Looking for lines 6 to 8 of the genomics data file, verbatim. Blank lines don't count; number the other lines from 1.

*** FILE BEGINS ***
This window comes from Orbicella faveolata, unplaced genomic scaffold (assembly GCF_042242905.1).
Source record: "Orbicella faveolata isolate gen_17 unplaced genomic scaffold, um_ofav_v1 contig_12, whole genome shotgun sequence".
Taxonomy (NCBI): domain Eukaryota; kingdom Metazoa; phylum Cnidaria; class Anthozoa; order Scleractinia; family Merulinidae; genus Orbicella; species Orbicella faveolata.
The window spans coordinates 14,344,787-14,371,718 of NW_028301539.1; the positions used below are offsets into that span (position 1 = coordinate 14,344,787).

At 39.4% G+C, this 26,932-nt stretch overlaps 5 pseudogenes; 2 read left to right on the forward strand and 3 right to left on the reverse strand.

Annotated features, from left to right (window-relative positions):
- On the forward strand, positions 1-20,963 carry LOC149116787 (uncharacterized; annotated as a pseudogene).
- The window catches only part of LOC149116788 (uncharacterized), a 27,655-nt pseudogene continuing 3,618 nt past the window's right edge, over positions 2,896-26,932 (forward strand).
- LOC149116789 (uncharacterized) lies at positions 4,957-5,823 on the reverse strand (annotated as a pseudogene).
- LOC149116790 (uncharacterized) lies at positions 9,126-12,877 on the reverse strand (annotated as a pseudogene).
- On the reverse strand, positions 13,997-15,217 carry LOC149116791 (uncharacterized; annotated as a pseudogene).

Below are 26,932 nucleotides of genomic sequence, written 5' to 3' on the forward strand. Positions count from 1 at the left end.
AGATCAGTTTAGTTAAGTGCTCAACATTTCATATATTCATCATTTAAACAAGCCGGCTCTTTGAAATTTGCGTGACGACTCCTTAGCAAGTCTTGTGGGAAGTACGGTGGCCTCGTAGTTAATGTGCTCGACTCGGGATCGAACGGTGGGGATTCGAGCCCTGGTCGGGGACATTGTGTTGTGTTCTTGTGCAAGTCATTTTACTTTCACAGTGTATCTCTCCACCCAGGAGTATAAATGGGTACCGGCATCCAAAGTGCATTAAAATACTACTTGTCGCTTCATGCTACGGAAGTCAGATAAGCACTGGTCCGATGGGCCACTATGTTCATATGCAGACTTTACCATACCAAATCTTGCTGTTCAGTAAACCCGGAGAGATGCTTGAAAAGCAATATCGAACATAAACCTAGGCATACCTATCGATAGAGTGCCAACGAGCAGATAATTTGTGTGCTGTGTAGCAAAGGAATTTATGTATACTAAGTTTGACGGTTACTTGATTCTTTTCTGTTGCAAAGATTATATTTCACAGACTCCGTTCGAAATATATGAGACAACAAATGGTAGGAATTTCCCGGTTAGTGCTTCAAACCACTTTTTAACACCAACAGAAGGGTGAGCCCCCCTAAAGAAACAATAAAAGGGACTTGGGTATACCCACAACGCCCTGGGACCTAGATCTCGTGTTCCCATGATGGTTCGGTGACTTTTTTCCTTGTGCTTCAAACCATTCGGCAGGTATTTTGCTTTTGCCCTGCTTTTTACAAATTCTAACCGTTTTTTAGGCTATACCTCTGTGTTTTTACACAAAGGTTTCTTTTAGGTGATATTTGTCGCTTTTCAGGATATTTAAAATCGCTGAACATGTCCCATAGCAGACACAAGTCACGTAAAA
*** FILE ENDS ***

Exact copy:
Annotated features, from left to right (window-relative positions):
- On the forward strand, positions 1-20,963 carry LOC149116787 (uncharacterized; annotated as a pseudogene).
- The window catches only part of LOC149116788 (uncharacterized), a 27,655-nt pseudogene continuing 3,618 nt past the window's right edge, over positions 2,896-26,932 (forward strand).